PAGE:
Great insight Tami, really thought provoking

     

     

    • Thank you David for your comment!  You make a great point that basic storytelling is the primary ingredient in successful selling. I”m glad to hear this resonates in South Africa – a nation of storytellers – very cool.  Thanks for sharing.

  4. Amar Trivedi says:

    Another stellar post, Tami. Excellent round of spot-on, smart business thinking. 

    Over my years in content marketing (craft, creation, strategy, brand exp), I've learnt: "Content is air. Without it, media wouldn't exist. Quality content, however, is the oxygen we breathe in = engage with/ allow past our built-in media filter (share, like, comment).

    I'm with Ted and Dave on the virtues of Storytelling. Data Science tells us Who are customers are, Social Media tells us what they're saying, Algorithms tell us Where, Strategy tells us When… so the differential i.e. the critical human input – lies in 'How' we're connecting, relating, communicating, serving, helping, adding value via content…

    Trust, Experience, Speed, Scale, Mapping… you've nailed the key concepts in your post. I'd love your feedback on my post: 7 Steps to Master the Content Marketing Loop.

    Developing on the oxygen analogy, your blog - post after superb post – comes as a breath of fresh air. Cheers :-) and more importantly, Many Thanks for the value-add.

    ps: Teach, Inform, Entertain, Delight, Amuse, Excite… Have fun with content. They get it.

  5. Scott Chepow says:

    Great read and how true it is that content needs to be quick and engaging. So, sans marketing calendar- how does one know when to 'freshen up' content? And, a follow up question, with the reaction time greatly reduced (and assuming the market research time as well) how do you know in what direction to alter the messaging to remain engaging? I'd love to have a journalist on board to craft the message, but, what do I tell them to craft?

    • Hi Scott,    Thanks for your comment.    It really depends on the purpose of your website and the type of engagement you are trying to drive.  ie whether it’s an outbound campaign, microsite, corporate page with solutions etc.    If your web site is instrumented with analytics, you will begin to see the natural cadence of engagement decline when assets are ‘stale’     In terms of journalists, you can use them to blog, post content on social properties to drive to your website & boost SEA, and build assets at more rapid pace. Journalists can also help keep the message consistent yet fresh in terms of writing different angles on the same story.   I hope this is helpful!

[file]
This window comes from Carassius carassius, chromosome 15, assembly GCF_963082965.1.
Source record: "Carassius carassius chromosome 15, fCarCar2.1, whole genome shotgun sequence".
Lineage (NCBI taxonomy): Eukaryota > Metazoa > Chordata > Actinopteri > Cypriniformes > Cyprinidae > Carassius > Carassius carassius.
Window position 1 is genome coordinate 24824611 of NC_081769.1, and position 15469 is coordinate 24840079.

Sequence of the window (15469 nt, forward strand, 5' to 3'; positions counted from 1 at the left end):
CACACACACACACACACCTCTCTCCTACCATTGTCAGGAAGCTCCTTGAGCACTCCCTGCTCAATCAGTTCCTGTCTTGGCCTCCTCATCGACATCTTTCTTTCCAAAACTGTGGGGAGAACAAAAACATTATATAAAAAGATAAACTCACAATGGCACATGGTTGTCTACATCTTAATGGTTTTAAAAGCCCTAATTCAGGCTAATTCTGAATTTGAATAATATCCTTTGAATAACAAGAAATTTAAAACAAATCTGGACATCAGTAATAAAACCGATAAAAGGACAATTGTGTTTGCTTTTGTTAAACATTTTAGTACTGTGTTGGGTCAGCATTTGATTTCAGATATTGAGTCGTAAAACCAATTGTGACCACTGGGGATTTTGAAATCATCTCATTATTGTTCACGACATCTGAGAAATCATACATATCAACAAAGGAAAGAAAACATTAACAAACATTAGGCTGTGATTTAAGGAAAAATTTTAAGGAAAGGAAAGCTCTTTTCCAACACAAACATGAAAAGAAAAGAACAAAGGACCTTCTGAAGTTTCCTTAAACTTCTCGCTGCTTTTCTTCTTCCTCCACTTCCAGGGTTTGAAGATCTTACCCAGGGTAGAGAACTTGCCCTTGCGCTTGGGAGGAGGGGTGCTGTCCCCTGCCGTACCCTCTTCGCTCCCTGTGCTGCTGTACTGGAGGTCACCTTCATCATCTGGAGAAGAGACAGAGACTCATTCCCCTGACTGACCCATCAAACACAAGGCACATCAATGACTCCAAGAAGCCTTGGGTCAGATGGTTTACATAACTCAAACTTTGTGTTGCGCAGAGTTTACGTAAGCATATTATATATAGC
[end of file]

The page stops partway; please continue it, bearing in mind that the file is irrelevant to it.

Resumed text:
6. I ask this simple question:

    If not content, then what?

    I don't think that there is any alternative, at this stage. It's to the point where you either own the content space for your product, service or cause, or your competitor does.

    I think that's the clarion call. If you're not doing it, you're competitor is.

     

  7. great post Tammy. I'm all with you. I just wonder what's going to happen when everyone is fighting for the attention of the customer, all with great content.

    And that's very likely and possible. Customers might get more confused, and unsure about what they need to buy. Choosing will become more difficult.

    That's where integrated marketing comes in. The whole brand experience matters now. It's not only your content, but also your actions that will define who you are, and how you are perceived by your customers. 

    I call that the DNA of a company. That's what will differentiate you. It's something that needs to be cultivated, and actively shown to your audience.

    I hope this adds. 

    Best regards,

    Tom De Baere

  8. [...] today’s hyper-connected world, the winners of the content wars will be the brands who have created and shared exceptional content.   The [...]

  9. John Lane says:

    Great post, Tami. Thanks for writing it. A couple stats to support the argument for good content: 

    1. 60-70% of the B2B buying process is done before the first contact with a sales respresentative — whether in person, via chat, social or phone. And what wins that battle for the attention and mind of the consumer during the first 60%? Content!

    2. Further, 70% of B2B buyers are starting their journey with search. And people don't Google just to find a long list of results. The Google to find the content behind the results!

    A brand/business that isn't creating quality content that is tuned to be found in the places a target audience is already living online is bound to be left behind. In other words: You have to plan to win attention through content. (And here's a presentation — The Content Marketing Art of War, dovetailing with your theme — on how to do that: http://cdig.co/11iiLh9)

    Thanks again!

    jl

  10. Thank you John. What a great pitch.   I'd love to use an example or two in my upcoming presentation at Summit if you're open to it!

  11. Marc Zazeela says:

    Tami,

    Indeed, only the exceptional will stand out. Important to think about your target audience before you begin. Also, remember that if you nothing worthwhile to say, say nothing. And lastly, something I have begun practicing only recently, write your piece and then eliminate half of the words.

    I really enjoy your perspective.

    Cheers,
    Marc